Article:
Federal Heights, like any other north Denver suburb, has city council meetings where important decisions are made. The meetings for the city begin with the chatter of people who have known each other for years, and some conversations between new friends. But as soon as the time hit 6 o’clock, mayor Linda Montoya and her council are all about business. The meetings are efficient, and everything on the agenda is finished in less than an hour.
But what makes this small city’s town hall so extraordinary? The answer is simple: this is Colorado’s first and only all-female city council.
Federal Heights is a small municipality on Federal Boulevard, between 92nd and 104th. It’s not even two square miles in area, but to the nearly 13,000 people living in the neighborhood, it is home.
Montoya has been one of those people for 22 years. She and her husband have lived on the same street for over two decades and she fell in love with the “family feel” of the community.
For over thirty years, she’s been a legal assistant in a Denver law firm. Law is an industry that will always keep its patrons on their toes, which is what she loves about it.
“I’m not a person who likes to be stagnant,” she said. “The law is always changing, and so I get to continue learning.”
She always tried her best to stay involved in her community, often by attending city council meetings. She saw the struggles of the council: the lack of diversity, the lack of focus, and a lack of desire to better the community. Federal Heights’ population is 54% Hispanic, and more than half of its citizens are women. She felt that a city council led by a man may not be the best to lead such a town. In 2019, she decided that she should be the change that she wanted to see in the local government.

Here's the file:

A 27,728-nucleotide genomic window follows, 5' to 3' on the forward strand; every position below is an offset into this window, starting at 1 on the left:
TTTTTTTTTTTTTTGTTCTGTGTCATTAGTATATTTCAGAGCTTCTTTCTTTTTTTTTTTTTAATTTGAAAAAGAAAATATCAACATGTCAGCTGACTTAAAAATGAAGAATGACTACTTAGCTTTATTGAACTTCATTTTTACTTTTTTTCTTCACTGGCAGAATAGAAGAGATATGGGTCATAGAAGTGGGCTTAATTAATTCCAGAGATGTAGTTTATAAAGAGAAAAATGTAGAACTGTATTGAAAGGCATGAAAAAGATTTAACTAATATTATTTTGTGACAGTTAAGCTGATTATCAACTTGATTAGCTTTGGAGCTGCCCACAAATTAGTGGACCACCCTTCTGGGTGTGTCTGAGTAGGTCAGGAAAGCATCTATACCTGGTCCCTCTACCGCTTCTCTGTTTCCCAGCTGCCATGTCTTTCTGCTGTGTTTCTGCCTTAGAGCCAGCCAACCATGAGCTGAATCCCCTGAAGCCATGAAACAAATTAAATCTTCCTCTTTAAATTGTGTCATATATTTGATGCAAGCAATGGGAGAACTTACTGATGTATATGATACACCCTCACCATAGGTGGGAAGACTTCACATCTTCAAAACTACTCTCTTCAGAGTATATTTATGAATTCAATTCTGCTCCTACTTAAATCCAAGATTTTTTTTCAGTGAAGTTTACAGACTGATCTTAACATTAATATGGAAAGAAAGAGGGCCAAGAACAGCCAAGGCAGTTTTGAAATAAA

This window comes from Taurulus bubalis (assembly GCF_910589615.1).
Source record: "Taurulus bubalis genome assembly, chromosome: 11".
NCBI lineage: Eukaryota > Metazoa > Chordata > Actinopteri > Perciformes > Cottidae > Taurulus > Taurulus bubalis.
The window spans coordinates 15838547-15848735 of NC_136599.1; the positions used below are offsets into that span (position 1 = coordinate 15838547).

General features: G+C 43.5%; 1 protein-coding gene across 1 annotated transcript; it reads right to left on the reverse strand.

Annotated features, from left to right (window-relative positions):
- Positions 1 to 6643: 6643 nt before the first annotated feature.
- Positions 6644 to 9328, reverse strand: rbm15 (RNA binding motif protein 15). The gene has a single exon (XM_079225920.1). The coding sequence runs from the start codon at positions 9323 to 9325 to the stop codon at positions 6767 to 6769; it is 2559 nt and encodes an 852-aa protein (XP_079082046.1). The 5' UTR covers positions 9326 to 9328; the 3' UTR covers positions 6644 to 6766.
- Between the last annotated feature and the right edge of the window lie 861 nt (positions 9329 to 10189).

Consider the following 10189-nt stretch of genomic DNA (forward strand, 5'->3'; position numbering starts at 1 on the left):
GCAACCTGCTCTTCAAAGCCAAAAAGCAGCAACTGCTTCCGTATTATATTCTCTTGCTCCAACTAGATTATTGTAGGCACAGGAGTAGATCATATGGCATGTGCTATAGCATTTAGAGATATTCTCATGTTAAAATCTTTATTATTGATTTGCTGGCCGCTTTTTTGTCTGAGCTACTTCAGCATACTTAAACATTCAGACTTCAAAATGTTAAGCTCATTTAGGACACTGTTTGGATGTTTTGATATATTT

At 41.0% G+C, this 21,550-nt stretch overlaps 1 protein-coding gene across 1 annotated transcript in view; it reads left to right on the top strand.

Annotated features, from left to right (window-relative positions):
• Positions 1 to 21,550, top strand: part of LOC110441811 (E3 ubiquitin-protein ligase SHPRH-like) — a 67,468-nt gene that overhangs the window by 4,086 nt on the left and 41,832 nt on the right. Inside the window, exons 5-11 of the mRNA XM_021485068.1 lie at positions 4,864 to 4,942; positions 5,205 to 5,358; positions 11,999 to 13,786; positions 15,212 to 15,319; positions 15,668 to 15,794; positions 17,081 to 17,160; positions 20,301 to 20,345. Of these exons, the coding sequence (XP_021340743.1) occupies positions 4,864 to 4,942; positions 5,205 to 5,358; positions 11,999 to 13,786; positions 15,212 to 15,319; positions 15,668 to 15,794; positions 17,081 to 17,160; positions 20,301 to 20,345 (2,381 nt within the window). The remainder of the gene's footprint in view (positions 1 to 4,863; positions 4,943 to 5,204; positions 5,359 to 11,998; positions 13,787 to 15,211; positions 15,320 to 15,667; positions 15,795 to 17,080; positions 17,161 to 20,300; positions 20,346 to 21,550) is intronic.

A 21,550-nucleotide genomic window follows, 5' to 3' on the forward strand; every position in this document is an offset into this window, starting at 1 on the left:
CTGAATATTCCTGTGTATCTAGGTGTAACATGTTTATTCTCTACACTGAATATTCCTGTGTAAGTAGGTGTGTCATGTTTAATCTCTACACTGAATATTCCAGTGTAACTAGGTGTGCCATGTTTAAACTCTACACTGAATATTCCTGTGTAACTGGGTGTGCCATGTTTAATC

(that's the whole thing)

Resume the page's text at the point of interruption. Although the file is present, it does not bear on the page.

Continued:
Montoya claims that when she ran for mayor, she was not expecting to win the election, being the only Hispanic person and the only woman running for the position. But she won in a landslide, becoming Federal Heights’ first Latina mayor.
Her work in law did more than enough to prepare her for life in office. She knows more about Colorado law than anyone else who ran for the position, and her organization and multitasking skills are sharp. Her desire to continue learning led her to familiarize herself with everything about the small city.
Being elected in 2019, it wasn’t long before the COVID shutdowns complicated life in Federal Heights. Despite the chaos and struggles that came with being in a leadership position during this tumultuous time, Montoya handled the stress with poise, and she and her council made it through. As of this summer, they are officially back to having their meetings in person at the town hall.
The local elections last December completed the roster. Montoya said she didn’t realize that her council had just made history, but she is incredibly proud to be leading this group of wonder women. They are mothers, grandmothers, business leaders and they get the job done.
“It’s really awesome that I get to lead these women,” she said. “It’s an honor.”
This feat alone is amazing, but taking a closer look at the functions of the council makes it even more impressive. Meetings are more efficient and to the point, and Montoya takes pride in her clockwork council, and claims that it’s not just coincidence.
“Women seem to be busier, with family, with parents, even with grandchildren. They have less time to sit around and chit chat at a city council meeting for hours. Instead they get things done,” she said. “They tend to be more focused and more efficient in that way.”
Montoya is not the only one who notices this. Sharon Richardson was a member of the Federal Heights City Council for sixteen years, starting in the late 1980s. She was a part of many different councils with more men than women, and she claims that this council is more empathetic to the community.
“Anytime there’s a man on this council, they screw it up,” she said. “Now, it’s good to see things coming together.”
The city of Federal Heights, as small as it is, is thriving under the leadership of these seven women. And as mayor, Linda Montoya plans to keep it that way for as long as she can.